Many people realize that one of the first things to do when looking to make your home more energy efficient is to get a home energy audit. A home energy audit performed by a qualified home energy professional will tell a homeowner how much energy his or her house is losing, where that energy is being lost, and what needs to be fixed in order to make the home more energy efficient. With an average cost of between $300 and $500, most homeowners will recoup their money on energy bills within a year. With energy prices on the rise and a national emphasis on conserving energy and money, getting an energy audit is one of the smartest things a homeowner can do to go green.
That said, not all home energy audits are the same, and to get the most value for your money you need to find the best home energy contractor you can to perform the audit. Here are five qualities that an energy auditor needs to have to earn your business:
1. He or she needs to be RESNET-HERs certified. This means that the auditor has taken an intensive course given by The Residential Energy Services Network (RESNET) and has passed the test that will qualify him or her to rate a home on the Home Energy Rating System (HERs). If you are building a home, a RESNET-HERs rater can also verify that your home meets the standards of the EPA’s Energy Star program.
2. He or she is a BPI (Building Performance Institute) analyst. This is especially important if you have any combustible appliances or if your home is not a new home. BPI Analysts look at safety and air quality, among other things, and combustible appliances may create hazards if you weatherize and tighten your home based on an energy audit. A BPI analyst understands how a home’s systems work together.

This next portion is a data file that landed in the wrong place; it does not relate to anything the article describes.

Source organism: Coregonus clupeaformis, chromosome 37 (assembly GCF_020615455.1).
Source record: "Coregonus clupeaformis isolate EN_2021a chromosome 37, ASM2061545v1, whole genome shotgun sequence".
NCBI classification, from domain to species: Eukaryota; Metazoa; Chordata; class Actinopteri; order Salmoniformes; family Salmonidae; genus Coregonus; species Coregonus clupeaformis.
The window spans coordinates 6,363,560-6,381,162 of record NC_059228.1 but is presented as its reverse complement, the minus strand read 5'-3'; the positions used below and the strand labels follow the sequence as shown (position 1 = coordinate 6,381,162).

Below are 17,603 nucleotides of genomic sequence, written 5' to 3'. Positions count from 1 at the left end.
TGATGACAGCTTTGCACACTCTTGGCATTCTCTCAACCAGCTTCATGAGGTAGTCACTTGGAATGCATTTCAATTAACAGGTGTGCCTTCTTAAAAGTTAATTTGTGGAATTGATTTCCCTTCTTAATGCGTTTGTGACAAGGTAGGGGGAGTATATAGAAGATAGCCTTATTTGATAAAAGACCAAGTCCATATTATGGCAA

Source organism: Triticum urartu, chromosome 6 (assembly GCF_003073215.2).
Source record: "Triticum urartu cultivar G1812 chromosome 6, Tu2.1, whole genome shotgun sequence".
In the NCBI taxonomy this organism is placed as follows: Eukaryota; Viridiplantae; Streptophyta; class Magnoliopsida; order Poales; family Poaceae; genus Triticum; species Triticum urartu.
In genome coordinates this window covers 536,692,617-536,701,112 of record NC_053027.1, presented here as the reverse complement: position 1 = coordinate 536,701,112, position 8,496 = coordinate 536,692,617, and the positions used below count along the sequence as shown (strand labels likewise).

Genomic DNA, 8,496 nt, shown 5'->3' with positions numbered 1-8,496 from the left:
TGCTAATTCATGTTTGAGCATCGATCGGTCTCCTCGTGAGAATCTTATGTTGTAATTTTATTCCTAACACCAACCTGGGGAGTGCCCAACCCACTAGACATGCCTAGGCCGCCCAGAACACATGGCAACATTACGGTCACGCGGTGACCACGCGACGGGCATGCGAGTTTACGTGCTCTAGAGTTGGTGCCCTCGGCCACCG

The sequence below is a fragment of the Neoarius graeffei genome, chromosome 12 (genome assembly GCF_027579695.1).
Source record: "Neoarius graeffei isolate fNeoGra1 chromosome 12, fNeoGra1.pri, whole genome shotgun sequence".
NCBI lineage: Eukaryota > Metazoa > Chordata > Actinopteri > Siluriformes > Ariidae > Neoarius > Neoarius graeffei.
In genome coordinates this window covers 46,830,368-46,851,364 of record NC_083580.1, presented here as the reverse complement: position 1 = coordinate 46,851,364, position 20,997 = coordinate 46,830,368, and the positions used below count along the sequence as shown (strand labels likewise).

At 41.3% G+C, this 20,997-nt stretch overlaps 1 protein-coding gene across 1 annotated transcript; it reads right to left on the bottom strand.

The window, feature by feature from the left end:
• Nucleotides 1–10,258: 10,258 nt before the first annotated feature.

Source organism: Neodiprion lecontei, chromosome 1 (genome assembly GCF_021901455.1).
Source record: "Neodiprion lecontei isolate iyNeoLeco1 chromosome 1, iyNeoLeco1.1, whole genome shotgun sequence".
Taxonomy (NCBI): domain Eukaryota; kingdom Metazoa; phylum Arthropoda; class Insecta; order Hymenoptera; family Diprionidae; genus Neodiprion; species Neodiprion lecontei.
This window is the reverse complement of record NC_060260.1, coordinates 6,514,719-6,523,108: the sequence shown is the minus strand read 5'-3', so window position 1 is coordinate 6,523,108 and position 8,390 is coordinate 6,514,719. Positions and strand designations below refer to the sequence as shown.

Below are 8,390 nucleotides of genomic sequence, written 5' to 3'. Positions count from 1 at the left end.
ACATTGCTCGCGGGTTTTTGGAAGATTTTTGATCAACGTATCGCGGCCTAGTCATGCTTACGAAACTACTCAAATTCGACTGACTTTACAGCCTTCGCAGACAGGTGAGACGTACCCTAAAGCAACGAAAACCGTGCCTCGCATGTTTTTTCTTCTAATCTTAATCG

3. He or she, at minimum, conducts a blower door test with the aid of an infrared camera as well as a duct blaster test. The blower door test indicates how airtight your home is, the infrared camera shows where leaks are occurring, and the duct blaster test shows any leaks in your HVAC system, which is one of the most common places homes lose energy.
4. He or she is willing to go into your attic and crawl space to find out exactly what is going on in those areas. It is not enough to do a blower door test and duct blaster test –a good energy auditor goes to the places where most homeowners are losing energy and does a real inspection.
5. And, as with all good contractors, a good home energy auditor is willing to answer questions, return phone calls, is prompt, and is polite and professional. Every energy audit should include a follow-up report that explains exactly where the problem areas are in your home.
To search for a certified home energy auditor, visit the Energy Star website, where you can look up professionals by state.